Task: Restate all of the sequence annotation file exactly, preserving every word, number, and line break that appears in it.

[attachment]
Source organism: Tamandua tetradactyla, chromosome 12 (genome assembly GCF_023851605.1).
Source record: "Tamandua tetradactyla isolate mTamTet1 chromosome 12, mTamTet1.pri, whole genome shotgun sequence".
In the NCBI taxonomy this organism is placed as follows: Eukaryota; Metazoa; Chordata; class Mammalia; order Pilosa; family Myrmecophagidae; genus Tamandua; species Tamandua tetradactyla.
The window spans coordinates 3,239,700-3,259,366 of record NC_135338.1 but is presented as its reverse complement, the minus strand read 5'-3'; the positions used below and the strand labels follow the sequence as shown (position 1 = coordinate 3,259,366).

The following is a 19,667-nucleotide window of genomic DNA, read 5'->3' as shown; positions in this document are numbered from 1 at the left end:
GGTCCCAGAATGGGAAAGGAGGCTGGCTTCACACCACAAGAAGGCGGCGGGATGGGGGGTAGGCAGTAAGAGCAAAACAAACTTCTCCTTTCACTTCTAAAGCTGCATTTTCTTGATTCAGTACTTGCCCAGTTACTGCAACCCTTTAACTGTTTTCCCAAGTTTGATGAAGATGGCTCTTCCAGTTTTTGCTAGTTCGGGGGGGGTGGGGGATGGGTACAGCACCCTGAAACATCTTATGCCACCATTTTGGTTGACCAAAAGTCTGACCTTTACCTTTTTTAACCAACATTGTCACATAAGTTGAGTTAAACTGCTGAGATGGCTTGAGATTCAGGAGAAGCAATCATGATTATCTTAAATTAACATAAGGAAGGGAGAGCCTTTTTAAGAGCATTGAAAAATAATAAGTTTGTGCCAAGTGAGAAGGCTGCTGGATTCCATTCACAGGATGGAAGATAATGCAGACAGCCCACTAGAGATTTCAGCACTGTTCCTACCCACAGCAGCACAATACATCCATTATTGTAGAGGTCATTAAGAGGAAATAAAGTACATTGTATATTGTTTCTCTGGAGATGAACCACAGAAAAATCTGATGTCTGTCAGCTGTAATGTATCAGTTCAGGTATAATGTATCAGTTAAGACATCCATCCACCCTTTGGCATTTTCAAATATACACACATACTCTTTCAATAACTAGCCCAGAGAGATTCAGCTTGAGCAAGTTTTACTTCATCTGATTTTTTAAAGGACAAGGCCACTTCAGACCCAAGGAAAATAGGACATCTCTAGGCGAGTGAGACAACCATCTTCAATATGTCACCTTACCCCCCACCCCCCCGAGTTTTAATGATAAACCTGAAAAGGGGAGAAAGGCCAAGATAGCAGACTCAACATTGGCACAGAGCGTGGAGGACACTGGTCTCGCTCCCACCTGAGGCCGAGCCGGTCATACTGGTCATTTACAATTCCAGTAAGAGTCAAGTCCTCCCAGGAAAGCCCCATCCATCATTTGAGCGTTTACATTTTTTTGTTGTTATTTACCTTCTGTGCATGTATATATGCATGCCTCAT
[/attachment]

Source organism: Tamandua tetradactyla, chromosome 12 (genome assembly GCF_023851605.1).
Source record: "Tamandua tetradactyla isolate mTamTet1 chromosome 12, mTamTet1.pri, whole genome shotgun sequence".
In the NCBI taxonomy this organism is placed as follows: Eukaryota; Metazoa; Chordata; class Mammalia; order Pilosa; family Myrmecophagidae; genus Tamandua; species Tamandua tetradactyla.
The window spans coordinates 3,239,700-3,259,366 of record NC_135338.1 but is presented as its reverse complement, the minus strand read 5'-3'; the positions used below and the strand labels follow the sequence as shown (position 1 = coordinate 3,259,366).

The following is a 19,667-nucleotide window of genomic DNA, read 5'->3' as shown; positions in this document are numbered from 1 at the left end:
GGTCCCAGAATGGGAAAGGAGGCTGGCTTCACACCACAAGAAGGCGGCGGGATGGGGGGTAGGCAGTAAGAGCAAAACAAACTTCTCCTTTCACTTCTAAAGCTGCATTTTCTTGATTCAGTACTTGCCCAGTTACTGCAACCCTTTAACTGTTTTCCCAAGTTTGATGAAGATGGCTCTTCCAGTTTTTGCTAGTTCGGGGGGGGTGGGGGATGGGTACAGCACCCTGAAACATCTTATGCCACCATTTTGGTTGACCAAAAGTCTGACCTTTACCTTTTTTAACCAACATTGTCACATAAGTTGAGTTAAACTGCTGAGATGGCTTGAGATTCAGGAGAAGCAATCATGATTATCTTAAATTAACATAAGGAAGGGAGAGCCTTTTTAAGAGCATTGAAAAATAATAAGTTTGTGCCAAGTGAGAAGGCTGCTGGATTCCATTCACAGGATGGAAGATAATGCAGACAGCCCACTAGAGATTTCAGCACTGTTCCTACCCACAGCAGCACAATACATCCATTATTGTAGAGGTCATTAAGAGGAAATAAAGTACATTGTATATTGTTTCTCTGGAGATGAACCACAGAAAAATCTGATGTCTGTCAGCTGTAATGTATCAGTTCAGGTATAATGTATCAGTTAAGACATCCATCCACCCTTTGGCATTTTCAAATATACACACATACTCTTTCAATAACTAGCCCAGAGAGATTCAGCTTGAGCAAGTTTTACTTCATCTGATTTTTTAAAGGACAAGGCCACTTCAGACCCAAGGAAAATAGGACATCTCTAGGCGAGTGAGACAACCATCTTCAATATGTCACCTTACCCCCCACCCCCCCGAGTTTTAATGATAAACCTGAAAAGGGGAGAAAGGCCAAGATAGCAGACTCAACATTGGCACAGAGCGTGGAGGACACTGGTCTCGCTCCCACCTGAGGCCGAGCCGGTCATACTGGTCATTTACAATTCCAGTAAGAGTCAAGTCCTCCCAGGAAAGCCCCATCCATCATTTGAGCGTTTACATTTTTTTGTTGTTATTTACCTTCTGTGCATGTATATATGCATGCCTCAT